Why I  —  And 11 Million Americans  —  Aren’t Voting

Correction: I can’t vote.
Julián Gustavo Gómez outside the Supreme Court in Washington D.C., on June 23, 2016.
Julián Gustavo Gómez outside the Supreme Court in Washington D.C., on June 23, 2016.

This piece originally appeared on the Wizard Activist for the Harry Potter Alliance’s Wizard Rock the Vote campaign.

I am a 24-year-old American who will be profoundly affected by the 2016 election, and I’m not going to vote. Correction: I can’t vote. I’m one of the estimated 11 million undocumented Americans living in the United States.

In an election year that has centered around the issue of immigration, it can be despairing to not be able to partake in the voting process that will decide my fate. Of course, I understand I must first “earn” my citizenship before I earn the right to vote — but what exactly does it mean to earn one’s citizenship? Earning your citizenship is not a concept native-born Americans are asked to grapple with.

This is why Define American is encouraging everyone, regardless of their citizenship status, to take a citizenship pledge and think about what citizenship really means. Is it a piece of paper? Or is it something you do, ideals you hold, a civic duty to carry out?

Here’s how undocumented Americans answered that question:

As far as I can tell, I have done everything within my power to “earn” my citizenship. I’ve lived in the United States since I was one-and-a-half years old and I care deeply about this country — it’s my home. I even graduated from American University in Washington, D.C. I am currently in the Deferred Action for Childhood Arrivals (DACA) program, which gives me a two-year temporary deferral from deportation and work authorization. I’ve been working and paying thousands of dollars in income tax alone since receiving DACA in 2013. I am happy to do it, because I want to contribute to public education, infrastructure, science and medical research, veterans, and all the other important areas my tax dollars fund.

I’m not alone. Undocumented Americans pay $11.64 billion annually in state and local taxes and potentially billions more in income tax.* All this to say, undocumented Americans are contributing billions of dollars annually to fund many programs we are not eligible for due to our status.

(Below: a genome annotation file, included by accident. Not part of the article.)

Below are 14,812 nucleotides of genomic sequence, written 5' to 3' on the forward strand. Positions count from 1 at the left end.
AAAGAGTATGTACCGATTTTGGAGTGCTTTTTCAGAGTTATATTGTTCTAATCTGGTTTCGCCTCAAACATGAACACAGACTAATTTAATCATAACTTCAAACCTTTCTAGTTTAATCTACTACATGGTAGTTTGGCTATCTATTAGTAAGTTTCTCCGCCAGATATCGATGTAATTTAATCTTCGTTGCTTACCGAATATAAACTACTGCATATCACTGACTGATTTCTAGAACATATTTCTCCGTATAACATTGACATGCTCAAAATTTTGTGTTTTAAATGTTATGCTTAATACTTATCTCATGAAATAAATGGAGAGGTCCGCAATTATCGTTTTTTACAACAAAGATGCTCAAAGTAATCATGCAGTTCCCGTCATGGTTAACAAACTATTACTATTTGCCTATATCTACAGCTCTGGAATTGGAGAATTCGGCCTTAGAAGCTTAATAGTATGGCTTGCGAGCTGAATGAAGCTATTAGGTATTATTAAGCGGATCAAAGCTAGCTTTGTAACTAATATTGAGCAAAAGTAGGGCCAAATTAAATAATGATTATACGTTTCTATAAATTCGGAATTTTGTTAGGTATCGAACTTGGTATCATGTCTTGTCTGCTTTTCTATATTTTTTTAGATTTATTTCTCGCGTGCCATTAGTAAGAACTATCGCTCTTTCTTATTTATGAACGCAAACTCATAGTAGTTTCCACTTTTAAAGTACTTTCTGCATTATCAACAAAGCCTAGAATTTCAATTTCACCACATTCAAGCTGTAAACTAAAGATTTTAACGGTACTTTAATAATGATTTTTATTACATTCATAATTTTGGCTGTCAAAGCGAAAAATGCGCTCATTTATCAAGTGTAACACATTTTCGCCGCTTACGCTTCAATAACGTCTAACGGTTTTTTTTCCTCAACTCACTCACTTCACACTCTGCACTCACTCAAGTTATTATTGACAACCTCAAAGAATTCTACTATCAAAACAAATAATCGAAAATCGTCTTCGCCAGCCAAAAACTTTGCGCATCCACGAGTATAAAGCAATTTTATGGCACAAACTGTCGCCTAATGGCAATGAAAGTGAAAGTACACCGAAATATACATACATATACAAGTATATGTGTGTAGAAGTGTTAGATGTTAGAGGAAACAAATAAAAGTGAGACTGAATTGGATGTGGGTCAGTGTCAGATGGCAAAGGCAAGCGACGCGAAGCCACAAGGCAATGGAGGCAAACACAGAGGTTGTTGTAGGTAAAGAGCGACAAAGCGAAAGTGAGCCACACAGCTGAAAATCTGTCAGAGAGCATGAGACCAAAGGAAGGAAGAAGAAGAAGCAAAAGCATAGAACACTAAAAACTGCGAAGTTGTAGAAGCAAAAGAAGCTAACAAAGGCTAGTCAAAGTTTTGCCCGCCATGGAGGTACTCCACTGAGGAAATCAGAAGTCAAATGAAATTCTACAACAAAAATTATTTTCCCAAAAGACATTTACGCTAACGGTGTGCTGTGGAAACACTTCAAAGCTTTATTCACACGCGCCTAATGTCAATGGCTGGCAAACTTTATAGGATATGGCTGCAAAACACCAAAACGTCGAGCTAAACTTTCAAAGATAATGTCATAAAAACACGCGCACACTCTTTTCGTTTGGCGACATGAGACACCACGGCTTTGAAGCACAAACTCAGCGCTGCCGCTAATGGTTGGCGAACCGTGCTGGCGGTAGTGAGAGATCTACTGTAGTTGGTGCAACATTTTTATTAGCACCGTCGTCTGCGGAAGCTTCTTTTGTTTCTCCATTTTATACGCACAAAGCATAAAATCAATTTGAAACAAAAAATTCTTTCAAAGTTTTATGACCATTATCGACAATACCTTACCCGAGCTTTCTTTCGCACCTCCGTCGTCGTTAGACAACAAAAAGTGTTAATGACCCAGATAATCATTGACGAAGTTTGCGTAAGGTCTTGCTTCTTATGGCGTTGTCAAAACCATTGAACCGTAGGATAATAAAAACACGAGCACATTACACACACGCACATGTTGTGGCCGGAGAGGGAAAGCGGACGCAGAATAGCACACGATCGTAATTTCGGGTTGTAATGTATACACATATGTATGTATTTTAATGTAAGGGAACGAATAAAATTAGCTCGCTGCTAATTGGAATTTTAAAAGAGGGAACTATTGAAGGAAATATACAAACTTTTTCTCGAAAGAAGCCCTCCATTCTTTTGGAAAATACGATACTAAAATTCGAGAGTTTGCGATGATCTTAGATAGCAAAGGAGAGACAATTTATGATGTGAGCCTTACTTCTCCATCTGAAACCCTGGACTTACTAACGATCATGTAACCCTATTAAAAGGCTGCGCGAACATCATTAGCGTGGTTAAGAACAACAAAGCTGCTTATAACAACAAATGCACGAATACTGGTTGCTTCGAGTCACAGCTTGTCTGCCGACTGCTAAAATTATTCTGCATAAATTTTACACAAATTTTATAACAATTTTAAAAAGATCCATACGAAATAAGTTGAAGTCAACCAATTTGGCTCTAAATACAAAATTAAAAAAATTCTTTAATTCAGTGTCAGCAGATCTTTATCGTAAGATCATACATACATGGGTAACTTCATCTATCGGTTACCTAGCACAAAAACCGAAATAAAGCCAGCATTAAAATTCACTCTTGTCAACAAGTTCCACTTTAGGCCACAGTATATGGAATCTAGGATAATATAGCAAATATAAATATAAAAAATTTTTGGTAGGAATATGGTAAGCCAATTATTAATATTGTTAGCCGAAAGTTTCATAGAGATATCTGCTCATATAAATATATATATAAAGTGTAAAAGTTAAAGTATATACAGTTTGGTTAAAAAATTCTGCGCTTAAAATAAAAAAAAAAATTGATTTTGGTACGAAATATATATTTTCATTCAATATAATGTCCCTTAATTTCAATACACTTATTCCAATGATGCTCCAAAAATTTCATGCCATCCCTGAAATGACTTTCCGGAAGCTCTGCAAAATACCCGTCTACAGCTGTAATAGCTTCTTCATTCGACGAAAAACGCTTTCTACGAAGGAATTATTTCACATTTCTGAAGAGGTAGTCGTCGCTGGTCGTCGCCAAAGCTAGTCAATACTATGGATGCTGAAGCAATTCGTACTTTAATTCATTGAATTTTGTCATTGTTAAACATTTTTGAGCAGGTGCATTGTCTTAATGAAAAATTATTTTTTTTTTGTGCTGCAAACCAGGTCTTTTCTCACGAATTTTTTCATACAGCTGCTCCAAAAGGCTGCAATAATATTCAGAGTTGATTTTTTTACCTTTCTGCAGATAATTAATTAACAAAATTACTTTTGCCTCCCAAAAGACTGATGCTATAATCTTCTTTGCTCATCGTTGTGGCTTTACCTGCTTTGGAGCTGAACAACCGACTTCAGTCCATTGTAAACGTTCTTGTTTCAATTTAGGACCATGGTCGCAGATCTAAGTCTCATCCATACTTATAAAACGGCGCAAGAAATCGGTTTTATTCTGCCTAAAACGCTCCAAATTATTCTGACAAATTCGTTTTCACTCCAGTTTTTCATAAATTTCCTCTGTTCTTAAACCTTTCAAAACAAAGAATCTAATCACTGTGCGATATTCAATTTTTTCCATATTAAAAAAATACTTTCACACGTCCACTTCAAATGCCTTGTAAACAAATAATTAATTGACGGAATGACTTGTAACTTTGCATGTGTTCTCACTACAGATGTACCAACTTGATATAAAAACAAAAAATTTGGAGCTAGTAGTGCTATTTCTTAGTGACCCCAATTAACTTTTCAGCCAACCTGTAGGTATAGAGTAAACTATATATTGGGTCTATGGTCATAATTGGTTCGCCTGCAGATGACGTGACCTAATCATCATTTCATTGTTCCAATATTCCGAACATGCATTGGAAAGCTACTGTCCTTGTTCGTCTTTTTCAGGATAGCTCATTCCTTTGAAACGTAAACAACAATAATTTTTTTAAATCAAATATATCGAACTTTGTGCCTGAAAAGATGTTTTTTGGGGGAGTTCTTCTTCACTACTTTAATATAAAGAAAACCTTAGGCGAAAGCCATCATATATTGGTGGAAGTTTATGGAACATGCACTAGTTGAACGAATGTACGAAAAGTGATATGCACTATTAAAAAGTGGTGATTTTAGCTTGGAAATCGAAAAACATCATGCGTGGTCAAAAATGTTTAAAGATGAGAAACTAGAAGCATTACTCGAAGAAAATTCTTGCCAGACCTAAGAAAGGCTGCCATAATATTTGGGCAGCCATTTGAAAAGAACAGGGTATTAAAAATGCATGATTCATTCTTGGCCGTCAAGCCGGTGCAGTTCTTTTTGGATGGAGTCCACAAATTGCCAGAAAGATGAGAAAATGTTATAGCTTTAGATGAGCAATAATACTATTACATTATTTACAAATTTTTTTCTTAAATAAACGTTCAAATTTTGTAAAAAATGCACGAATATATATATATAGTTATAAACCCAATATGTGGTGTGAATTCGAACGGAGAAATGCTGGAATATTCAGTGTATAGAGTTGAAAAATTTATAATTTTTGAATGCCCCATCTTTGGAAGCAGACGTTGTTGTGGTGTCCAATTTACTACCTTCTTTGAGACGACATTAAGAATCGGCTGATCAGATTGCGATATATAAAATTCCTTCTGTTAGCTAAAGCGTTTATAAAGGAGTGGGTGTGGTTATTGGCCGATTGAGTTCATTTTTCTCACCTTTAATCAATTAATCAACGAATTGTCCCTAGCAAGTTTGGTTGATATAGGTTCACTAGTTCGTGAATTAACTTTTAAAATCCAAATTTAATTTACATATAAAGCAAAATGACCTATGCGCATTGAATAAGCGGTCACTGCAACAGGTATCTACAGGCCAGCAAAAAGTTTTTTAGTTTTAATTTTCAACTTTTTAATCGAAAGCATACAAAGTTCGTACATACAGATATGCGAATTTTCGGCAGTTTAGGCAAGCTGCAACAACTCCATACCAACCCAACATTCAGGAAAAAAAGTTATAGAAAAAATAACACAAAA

I have been leading the Define American College Chapters program since we launched it in October of last year with the mission to shift the conversation about immigrants, identity, and citizenship on campuses and local communities around the country. The center of the work we do at Define American and with our chapters focuses on bringing every American into this conversation, regardless of their political affiliation. With the national political climate becoming more and more divided, it’s crucial that our chapter members are engaging peers they may not normally share beliefs with to find common ground on how we define American. The college students leading Define American initiatives on their campuses are the future of this country, the majority of American millennials believe in a path to citizenship for undocumented immigrants.* This is not a partisan issue — it’s a human and civil rights issue.

There are over 10 million undocumented Americans of voting age like myself who want nothing more than to be given a chance to fully be a part of this country.* We can’t vote, but that doesn’t mean our voices don’t matter. There are 16.6 million Americans who live in a “mixed-status” family, meaning at least one member of the family is undocumented.* I am in a mixed-status family; I may not be able to vote, but many of my family members can.

It’s time to truly face the facts: voter disenfranchisement is a major issue in the United States, but it’s not going to change our country’s demographics from shifting. According to Pew Research Center, by 2055, non-Hispanic white Americans will constitute less than half of the population, meaning no racial or ethnic group will have a majority.

6.1 million Americans are banned from voting due to laws that disenfranchise citizens convicted of felony offenses.* 1 in 13 black adults are disenfranchised due to these laws, including up to 40% of black men in certain states that permanently disenfranchise formerly incarcerated persons.*

This means the estimated number of undocumented Americans and incarcerated citizens who cannot vote makeup about 7% of the voting age population within the United States, according to U.S. Census data. That’s more than the entire population of the key battleground states of Nevada, Iowa, and North Carolina combined.

Together with the 2013 gutting of the Voting Rights Act of 1965, stringent voter ID laws, and many other forms of voter disenfranchisement across the United States, it continues to be incredibly important to be aware of your power and responsibility as a citizen.

I am writing this piece because I believe wholeheartedly in the Harry Potter Alliance’s Wizard Rock the Vote campaign to educate voters and get more Americans to fully engage in our democracy. The stakes of this election are high, so if you are eligible to vote, I implore you to register to vote, get out and vote on November 8th or vote early, and use your vote to fight for those of us who can’t.